Sony Vaio power supply

By yugopo
Jan 21, 2010
  1. I got a old pc sony vaio model pcv-1154 that the power supply is bad
    and i can't find it. model:dps-400lbb, if some one tell me another one to use
    insted of it.I saw in this forum that some recomended ss-350es but it has 24 pins
    can some one help me.
  2. Ididmyc600

    Ididmyc600 TechSpot Chancellor Posts: 1,415

    A 24 pin power supply, most just have 2 pins on either a barrel connector or jack socket type plug..

    do a search on ebay for your model of laptop just put in sony vaio and you will get hunderds of hits for PSU;s
  3. ckango

    ckango TS Rookie

    model:dps-400lbb is for the Sony Vaio Desktop computer and it has 20 pins. Several issues with the particluar power supply. internally there's nothing special about it except it's odd dimensions, it's 140 mm (5.5 inches) by 160 mm (6 inches). A regular ATX power supply is the reverse, 160 mm by 140 mm or more. If you get a standard ATX power supply. It's too
    wide. You're going to hit the graphics card.

    Another problem lays with the bolts stick out of its housing. There's a latch to lock the bolts in to place.

    If you don't know what you're doing, don't do this. You'll probably get shocked or ruin a brand new power supply. I'm just thinking out loud for possible solutions. I guess you could gut out a new power supply and just exchange the housing, but there's only one problem. Delta Electronics do not make these power supply any more. So, finding a perfect fit is rather difficult. If, you can find these rare power supplies it ranges any where between $130 to over $300 for the same or comparable part. You're going to spend that kind of money for a weak 264.7 watts. Are they crazy?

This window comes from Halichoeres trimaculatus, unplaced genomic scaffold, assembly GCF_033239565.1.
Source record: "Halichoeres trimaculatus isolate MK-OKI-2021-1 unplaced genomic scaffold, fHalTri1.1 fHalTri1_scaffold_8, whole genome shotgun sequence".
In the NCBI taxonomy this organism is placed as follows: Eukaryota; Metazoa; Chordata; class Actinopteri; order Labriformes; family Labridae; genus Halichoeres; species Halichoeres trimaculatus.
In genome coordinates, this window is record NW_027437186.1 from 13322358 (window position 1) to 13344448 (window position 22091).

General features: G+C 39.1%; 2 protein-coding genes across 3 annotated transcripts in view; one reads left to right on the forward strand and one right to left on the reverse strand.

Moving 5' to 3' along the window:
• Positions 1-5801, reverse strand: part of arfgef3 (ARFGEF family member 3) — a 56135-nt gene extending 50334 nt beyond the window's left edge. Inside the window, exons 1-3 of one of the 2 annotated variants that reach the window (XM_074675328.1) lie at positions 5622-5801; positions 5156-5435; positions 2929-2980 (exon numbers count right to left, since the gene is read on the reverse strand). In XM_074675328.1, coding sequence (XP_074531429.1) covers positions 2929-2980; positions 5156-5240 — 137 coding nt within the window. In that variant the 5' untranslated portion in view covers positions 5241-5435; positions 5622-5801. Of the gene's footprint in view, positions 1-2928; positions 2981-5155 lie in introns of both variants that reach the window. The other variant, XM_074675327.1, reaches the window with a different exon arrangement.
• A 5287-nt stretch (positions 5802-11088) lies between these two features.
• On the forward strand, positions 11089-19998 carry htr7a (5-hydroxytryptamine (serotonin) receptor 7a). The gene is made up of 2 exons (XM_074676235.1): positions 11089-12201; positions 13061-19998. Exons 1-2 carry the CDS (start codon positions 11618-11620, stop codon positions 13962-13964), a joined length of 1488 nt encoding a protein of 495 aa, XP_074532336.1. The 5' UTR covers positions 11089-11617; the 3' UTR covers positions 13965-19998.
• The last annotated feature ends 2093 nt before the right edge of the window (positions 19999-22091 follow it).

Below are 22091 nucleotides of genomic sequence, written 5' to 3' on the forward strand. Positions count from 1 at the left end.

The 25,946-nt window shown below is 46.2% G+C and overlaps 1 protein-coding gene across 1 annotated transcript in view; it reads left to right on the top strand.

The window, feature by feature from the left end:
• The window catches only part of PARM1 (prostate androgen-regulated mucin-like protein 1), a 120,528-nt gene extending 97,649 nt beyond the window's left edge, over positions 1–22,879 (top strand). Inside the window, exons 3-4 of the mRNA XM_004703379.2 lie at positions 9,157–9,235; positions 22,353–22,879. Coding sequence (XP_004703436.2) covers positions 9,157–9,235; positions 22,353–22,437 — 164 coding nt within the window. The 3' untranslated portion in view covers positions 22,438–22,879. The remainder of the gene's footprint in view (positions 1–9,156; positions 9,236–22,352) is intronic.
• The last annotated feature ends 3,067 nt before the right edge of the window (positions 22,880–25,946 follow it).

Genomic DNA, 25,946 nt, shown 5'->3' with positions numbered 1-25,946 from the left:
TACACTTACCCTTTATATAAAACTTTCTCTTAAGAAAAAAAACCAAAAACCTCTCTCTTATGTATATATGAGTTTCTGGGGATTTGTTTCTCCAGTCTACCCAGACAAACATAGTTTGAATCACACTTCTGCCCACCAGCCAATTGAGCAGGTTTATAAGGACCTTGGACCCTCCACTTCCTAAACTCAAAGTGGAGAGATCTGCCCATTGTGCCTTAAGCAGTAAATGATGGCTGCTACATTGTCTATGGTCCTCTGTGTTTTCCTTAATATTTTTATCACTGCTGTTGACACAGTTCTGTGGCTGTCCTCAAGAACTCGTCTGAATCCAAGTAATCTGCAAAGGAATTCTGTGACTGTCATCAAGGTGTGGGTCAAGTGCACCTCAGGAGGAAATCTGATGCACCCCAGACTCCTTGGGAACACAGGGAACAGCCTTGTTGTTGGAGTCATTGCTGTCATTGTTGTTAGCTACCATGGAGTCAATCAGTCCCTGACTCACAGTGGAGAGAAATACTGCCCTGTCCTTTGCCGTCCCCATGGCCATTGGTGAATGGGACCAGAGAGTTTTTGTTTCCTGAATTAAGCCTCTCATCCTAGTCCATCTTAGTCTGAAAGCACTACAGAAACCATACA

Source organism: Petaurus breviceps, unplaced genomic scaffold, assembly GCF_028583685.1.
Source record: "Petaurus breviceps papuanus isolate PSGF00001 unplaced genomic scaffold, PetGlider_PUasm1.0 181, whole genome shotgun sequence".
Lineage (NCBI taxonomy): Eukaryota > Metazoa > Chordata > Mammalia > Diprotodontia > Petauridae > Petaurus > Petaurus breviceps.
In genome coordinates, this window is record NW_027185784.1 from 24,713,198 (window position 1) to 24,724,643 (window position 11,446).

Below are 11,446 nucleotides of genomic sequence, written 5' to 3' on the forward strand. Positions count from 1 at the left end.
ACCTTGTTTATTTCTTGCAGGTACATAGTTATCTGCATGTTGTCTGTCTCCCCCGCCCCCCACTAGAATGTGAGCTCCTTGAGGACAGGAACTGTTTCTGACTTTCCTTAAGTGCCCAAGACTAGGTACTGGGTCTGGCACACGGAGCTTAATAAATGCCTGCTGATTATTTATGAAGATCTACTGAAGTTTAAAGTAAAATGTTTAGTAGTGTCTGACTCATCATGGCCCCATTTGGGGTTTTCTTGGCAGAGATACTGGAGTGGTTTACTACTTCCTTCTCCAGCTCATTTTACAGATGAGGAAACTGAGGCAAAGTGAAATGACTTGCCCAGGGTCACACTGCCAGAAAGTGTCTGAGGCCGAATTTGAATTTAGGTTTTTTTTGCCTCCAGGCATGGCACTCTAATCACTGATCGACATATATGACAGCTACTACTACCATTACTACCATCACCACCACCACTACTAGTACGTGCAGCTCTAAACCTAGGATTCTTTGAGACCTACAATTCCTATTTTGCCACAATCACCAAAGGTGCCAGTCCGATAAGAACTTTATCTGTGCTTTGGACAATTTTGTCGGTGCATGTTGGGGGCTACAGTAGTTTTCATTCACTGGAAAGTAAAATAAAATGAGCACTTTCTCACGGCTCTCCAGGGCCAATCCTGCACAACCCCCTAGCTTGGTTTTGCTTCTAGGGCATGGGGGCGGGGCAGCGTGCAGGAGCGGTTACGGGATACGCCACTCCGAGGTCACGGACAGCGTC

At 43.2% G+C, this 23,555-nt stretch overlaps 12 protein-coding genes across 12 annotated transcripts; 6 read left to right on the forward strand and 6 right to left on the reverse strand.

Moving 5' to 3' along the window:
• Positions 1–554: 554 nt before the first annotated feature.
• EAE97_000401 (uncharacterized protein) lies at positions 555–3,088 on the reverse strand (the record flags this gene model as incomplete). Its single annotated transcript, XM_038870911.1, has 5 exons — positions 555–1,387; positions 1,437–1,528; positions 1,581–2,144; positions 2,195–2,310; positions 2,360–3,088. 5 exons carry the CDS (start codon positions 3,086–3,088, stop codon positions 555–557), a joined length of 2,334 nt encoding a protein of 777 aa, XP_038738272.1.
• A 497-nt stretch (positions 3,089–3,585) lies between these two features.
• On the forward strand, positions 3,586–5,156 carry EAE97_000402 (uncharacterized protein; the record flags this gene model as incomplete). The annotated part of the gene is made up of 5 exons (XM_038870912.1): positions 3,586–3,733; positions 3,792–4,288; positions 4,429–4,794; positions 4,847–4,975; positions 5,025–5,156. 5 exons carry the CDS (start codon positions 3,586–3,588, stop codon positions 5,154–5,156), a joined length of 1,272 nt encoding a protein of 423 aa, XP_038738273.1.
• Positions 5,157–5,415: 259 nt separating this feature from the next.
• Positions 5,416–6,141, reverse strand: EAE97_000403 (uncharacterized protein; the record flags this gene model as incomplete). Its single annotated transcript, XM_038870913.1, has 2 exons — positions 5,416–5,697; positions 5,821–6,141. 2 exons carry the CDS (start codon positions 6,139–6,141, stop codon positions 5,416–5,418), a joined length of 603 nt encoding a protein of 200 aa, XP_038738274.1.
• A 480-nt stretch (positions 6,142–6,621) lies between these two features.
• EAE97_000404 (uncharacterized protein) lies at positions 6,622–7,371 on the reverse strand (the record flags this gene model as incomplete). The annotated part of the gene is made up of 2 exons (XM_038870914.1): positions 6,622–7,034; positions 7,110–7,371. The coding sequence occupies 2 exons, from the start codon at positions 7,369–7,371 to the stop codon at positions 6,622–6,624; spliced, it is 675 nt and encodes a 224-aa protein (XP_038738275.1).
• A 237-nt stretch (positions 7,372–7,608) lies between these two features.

Well, if you know what you're doing? Remove the fan inside the power supply and savage the fan. You can open the power supply by removing the standard 4 screws and wedging a flathead screw driver at these small opening and turn. work slowly and evenly around the case. Once you get it loose, side it out gently. Be careful not to crimp or tear out any wires.
    Oh back to the fan? If you remove the top of the case there's an identical fan cooling the chambers for the CPU.

    I don't know? I think you're better off purchasing a full tower that takes a standard ATX power supply, add a heat sink and fan. You might give up some neat feature such as the cooling system for the CPU and some plugs-ins in the front of the case, but in the long run, repairs would be much simplier, parts would be readily available and probably much cheaper.
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